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Seven Levels of Teshuva: Part One Conclusion: Avraham, Healing and Chesed

The Midrash and Talmud describe Avraham as a great doctor. “A precious stone hung from Avraham’s neck. Every sick person who saw it would immediately be cured.”1 The Maharal explains2 that Avraham represents


beginnings. He was the first patriarch, the first Jew and the first monothiest. Healing is being able to start fresh. I can begin my life again.

The first level of Teshuva allows me to begin again without the burdens of the past. I will have to address the past. That will come in future levels of Teshuva. This level, the level of healing, allows a person to start life without being limited by his past.

This is similar to a husband and wife who argue. They can make up and go forward with their lives even if they have not addressed what caused the argument in the first place. They can experience love and passion even before they have worked out every detail. Matters of tension may still be too sensitive to address. They can wait until they learn how to work out the issues that separated them. This is Teshuva that is healing. It allows for renewal even before all the past has been repaired.

It is not a coincidence that Avraham the healer is the paradigm of chesed. Chesed, commonly mistranslated as kindness, actually means life force. It was chesed that was the primary objective in the creation of this world and life. God created the world in order to give good to another.3 This good is an expression of giving, or chesed. Chesed is the force that led to creation. It is the source of all life. Avraham recognized this life force. He looked around him and saw a world filled with countless expressions of life. He understood that there was a single creator for all this life. He wanted to serve the creator. There were no instructions so he decided to emulate the creator by living a life of chesed. Avraham was filled with this life force which is how he was able to be such a powerful healer.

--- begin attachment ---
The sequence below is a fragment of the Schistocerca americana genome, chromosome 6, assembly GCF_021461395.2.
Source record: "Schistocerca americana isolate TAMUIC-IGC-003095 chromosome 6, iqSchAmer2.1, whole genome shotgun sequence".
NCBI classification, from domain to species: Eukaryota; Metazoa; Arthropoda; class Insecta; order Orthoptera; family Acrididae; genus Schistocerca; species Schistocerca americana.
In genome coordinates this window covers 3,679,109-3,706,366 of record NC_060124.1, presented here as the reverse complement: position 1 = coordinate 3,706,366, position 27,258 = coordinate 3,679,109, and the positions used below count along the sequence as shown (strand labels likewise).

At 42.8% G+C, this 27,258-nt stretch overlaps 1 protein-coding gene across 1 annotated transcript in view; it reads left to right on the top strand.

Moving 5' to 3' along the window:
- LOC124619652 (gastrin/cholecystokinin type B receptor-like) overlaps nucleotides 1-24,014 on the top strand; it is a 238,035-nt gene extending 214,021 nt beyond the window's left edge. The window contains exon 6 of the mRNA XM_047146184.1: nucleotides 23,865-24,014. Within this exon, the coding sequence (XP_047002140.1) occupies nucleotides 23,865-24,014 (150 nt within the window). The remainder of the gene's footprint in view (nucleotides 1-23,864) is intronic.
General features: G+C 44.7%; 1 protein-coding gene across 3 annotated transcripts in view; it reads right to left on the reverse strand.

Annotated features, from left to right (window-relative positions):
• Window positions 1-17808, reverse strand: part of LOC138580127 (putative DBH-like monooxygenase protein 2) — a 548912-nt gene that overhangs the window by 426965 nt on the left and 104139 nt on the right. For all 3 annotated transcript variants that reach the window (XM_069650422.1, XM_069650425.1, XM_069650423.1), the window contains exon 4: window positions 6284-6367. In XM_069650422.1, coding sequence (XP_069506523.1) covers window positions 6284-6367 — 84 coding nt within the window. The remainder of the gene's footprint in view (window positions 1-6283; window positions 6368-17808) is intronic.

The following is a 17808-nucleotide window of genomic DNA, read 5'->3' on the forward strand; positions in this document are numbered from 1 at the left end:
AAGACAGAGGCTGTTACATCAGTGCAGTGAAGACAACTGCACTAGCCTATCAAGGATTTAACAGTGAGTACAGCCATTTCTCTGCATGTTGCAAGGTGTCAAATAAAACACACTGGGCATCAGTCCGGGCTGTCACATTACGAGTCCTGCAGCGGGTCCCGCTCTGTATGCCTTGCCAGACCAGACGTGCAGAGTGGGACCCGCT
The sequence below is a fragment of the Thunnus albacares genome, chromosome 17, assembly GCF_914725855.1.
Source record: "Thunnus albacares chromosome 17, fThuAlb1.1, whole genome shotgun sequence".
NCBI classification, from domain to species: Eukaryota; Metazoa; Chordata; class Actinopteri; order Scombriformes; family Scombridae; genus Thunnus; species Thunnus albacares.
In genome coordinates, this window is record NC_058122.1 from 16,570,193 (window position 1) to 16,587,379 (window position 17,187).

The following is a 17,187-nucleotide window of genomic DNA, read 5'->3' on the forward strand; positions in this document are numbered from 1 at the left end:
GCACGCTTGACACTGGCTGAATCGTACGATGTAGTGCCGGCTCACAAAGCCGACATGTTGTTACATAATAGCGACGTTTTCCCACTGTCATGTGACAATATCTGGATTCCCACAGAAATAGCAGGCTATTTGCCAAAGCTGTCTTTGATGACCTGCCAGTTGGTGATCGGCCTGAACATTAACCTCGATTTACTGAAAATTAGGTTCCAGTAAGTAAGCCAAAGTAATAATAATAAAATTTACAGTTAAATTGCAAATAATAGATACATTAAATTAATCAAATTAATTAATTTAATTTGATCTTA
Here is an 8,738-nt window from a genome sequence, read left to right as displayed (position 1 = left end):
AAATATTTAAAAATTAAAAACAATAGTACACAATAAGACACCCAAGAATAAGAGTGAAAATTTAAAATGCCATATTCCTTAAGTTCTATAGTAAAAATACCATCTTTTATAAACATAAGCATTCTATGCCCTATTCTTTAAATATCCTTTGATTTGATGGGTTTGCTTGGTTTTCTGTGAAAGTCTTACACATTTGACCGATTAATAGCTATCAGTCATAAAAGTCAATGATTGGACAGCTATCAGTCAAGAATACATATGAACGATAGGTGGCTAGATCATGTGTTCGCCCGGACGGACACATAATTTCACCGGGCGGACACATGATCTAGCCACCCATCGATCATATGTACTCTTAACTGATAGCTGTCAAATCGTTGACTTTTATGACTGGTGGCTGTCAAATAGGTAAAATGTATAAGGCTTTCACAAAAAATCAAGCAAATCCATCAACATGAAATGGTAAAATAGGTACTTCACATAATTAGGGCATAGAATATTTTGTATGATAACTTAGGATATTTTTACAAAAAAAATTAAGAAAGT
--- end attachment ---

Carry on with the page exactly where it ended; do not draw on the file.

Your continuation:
The ability to begin, to live with a fresh start after the first level of Teshuva, is an expression of the same chesed of Avraham and that was the purpose of creation.

Yom Kippur Service:

The most dangerous part of the service of the Cohen Gadol on Yom Kippur was when he entered the Kodesh Kodashim, the Holy of Holies. The most dangerous of all the times he entered was when he went in to offer the incense. The Torah says, in its literal translation, that he should enter with smoke. It seems to mean that he should place the incense on the coals before entering the Holy of Holies so that he will enter with smoke. The Oral Law teaches that it actually means that he must enter with the coals in a pan in one hand, the incense in the other and only place the incense on the coals after he is inside. The smoke must start after he is inside the Holy of Holies.

The reason that the smoke must begin only after entering is because it represents this level of Teshuva. We are beginning again. The Cohen Gadol does not enter with smoke that already existed. He begins the smoke only after facing God in His holiest place. Teshuva has healed me to the point that I face God and am granted a fresh start. I may have failed in the past. However, I am coming to You and committing myself to beginning again.

I must picture how I would start my life all over again if only granted the opportunity. Yom Kippur, and the healing powers of Teshuva provide me with just that opportunity. It is almost impossible to imagine two people in a relationship being able to start fresh without any of the problems and issues of the past. Yet, God provides us with that gift through the healing powers of Teshuva.

1 Bava Basra 16b

2 Chiddushei Aggadot Volume 3, Page 76 Bava Basra 16b

3 Ramchal, The Way of God, Section 1, Chapter 2, Paragraph 1

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